Three issues related to migrants’ rights being voted on in a mock referendum garnered more than 90 percent support, mostly from migrant workers, but the results were not received positively by Ministry of Labor officials.
Of the 2,447 people who participated in the vote, 2,424 demanded legal protections for live-in caregivers and 2,413 supported the right of migrant workers to switch employers without restriction, said the Taiwan International Workers’ Association (TIWA), which staged the mock referendum.
The third issue on the ballot was about the private employment brokerage system, which has been criticized for charging migrant workers high fees.
An appeal for the system to be abolished and replaced by one mediated by the governments of Taiwan and the migrants’ source nation received 2,415 votes, the TIWA said.
The vote was not restricted to migrant workers, with 338 ballots cast by Taiwanese, it said.
A Taiwanese surnamed Lu (呂) said she supported legal protections for domestic caregivers because that would mean a guaranteed level of benefits from their employers, making them more willing to continue in their jobs.
Lu was among the few voters who cast ballots against the two other measures.
She was against lifting the ban on migrant workers changing employers without authorization because that would leave open the possibility that her grandmother’s caregiver, whom the family has put their trust in, could leave unexpectedly.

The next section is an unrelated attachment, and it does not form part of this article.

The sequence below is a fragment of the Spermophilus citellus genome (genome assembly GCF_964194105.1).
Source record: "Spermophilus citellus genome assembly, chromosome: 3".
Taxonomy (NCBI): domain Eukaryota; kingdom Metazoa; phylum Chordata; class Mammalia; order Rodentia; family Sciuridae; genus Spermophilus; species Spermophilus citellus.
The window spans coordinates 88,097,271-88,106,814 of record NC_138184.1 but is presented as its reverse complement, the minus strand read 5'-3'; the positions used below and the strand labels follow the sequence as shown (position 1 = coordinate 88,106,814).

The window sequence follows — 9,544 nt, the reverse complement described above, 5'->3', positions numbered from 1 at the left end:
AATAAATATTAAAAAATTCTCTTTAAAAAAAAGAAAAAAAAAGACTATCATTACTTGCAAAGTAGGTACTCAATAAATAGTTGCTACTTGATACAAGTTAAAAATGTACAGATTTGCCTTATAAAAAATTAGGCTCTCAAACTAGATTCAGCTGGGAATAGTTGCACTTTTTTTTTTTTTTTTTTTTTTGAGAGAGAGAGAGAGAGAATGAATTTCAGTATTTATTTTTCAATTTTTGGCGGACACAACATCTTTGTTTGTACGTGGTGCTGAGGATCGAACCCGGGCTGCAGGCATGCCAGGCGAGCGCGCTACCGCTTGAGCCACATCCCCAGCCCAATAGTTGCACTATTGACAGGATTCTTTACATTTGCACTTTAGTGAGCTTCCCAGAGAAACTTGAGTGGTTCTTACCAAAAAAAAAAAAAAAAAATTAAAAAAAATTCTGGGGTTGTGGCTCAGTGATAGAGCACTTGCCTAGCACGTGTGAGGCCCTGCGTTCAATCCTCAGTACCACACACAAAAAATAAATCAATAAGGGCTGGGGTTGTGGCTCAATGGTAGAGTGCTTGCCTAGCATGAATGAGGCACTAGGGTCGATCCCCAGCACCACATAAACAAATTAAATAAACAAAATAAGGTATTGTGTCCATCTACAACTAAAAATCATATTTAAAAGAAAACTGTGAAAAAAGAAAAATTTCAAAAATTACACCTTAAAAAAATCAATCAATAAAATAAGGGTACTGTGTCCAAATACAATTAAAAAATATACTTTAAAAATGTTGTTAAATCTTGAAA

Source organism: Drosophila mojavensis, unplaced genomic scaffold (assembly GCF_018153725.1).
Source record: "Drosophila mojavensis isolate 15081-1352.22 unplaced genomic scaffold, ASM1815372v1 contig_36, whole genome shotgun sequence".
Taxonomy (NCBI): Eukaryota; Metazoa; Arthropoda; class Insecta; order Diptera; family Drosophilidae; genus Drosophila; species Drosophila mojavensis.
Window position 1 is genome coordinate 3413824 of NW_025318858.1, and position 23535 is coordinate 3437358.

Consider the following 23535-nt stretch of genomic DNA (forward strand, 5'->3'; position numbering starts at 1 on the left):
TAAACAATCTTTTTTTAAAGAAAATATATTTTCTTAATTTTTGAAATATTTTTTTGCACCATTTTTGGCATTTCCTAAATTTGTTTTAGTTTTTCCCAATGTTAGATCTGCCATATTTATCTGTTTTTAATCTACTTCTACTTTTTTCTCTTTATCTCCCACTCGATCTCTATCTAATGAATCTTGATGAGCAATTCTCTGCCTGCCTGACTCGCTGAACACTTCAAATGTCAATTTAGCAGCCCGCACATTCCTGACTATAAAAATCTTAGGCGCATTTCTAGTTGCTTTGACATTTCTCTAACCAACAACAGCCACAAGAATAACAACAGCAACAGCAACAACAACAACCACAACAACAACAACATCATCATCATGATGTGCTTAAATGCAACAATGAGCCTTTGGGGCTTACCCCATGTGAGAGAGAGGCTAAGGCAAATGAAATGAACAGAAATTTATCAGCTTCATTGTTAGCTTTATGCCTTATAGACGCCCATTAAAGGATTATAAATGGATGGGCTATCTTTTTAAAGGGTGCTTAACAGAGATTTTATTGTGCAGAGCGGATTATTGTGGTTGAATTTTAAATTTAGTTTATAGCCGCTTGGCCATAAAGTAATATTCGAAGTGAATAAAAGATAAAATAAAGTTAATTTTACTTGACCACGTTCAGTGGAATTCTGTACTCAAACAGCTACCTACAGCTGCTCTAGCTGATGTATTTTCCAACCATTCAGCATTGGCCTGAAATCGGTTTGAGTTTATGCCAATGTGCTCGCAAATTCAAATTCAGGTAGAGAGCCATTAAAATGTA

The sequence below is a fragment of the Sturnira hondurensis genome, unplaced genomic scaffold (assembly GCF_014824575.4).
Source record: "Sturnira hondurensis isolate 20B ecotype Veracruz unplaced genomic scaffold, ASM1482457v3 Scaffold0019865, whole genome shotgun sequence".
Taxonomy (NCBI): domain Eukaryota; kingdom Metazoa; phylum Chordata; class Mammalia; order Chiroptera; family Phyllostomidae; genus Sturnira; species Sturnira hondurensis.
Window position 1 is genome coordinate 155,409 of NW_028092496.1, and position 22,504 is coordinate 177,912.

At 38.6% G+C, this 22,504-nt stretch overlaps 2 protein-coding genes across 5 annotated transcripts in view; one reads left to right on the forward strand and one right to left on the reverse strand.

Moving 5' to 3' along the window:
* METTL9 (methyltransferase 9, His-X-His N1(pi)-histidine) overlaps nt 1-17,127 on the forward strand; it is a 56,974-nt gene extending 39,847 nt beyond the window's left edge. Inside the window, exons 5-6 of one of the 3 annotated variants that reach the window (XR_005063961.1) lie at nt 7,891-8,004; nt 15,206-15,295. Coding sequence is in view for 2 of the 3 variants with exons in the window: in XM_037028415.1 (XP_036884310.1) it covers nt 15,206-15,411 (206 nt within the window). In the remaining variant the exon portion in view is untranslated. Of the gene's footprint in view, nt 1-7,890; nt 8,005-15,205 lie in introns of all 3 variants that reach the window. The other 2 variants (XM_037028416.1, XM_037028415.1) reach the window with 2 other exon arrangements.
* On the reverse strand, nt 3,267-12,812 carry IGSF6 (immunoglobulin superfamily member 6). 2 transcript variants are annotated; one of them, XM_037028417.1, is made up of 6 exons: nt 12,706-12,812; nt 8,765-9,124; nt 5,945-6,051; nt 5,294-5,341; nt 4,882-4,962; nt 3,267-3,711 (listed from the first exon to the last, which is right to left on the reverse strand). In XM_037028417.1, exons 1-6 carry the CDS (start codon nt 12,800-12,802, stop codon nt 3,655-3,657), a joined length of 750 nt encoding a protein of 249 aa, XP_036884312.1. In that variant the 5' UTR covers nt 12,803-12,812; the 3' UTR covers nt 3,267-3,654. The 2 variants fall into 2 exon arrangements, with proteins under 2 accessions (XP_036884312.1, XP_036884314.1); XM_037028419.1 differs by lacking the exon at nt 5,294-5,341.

She also said the existing brokerage system needed to remain in place because having a broker take care of all of the paperwork needed to apply for a live-in caregiver was much easier than filing in the application herself.
Sumiyati, a migrant worker, supported all three measures and said that migrants who work as domestic caregivers do not have legal protections on working hours, the minimum wage and mandatory days off, and that the fees charged by brokers have forced them into debt.
Under Article 59 of the Employment Service Act (就業服務法), migrant workers are not allowed to change employers except under special circumstances, such as being employed in a job that was not what they were originally contracted to do.
Workforce Development Agency Cross-Border Workforce Management official Hsueh Chien-chung (薛鑑忠) said the article already allows for the possibility of changing employers, but Sumiyati said that in practice it is difficult for migrant workers to obtain approval to make such a change.
Migrant workers are required to present evidence to prove the unreasonable working conditions that do not fulfill their contract to apply for a transfer of employment, Sumiyati said.
Collecting the necessary evidence without help from the broker, who always side with employers against workers in such cases, is not an easy task, Sumiyati added.
On the call to end the private brokerage system, Hsueh said the government introduced “direct hiring services” in 2008 to help employers bypass brokers and about 25,000 migrant workers’ applications are processed through the system each year.
Noting that there are more than 600,000 migrant workers employed in 300,000 workplaces, Hsueh said the existence of employment brokers is simply “a matter of supply and demand.”
As long as there is strong demand for migrant workers, employment brokers would not shut down just because the government has ordered them to; they would go underground, making their supervision more difficult, he said.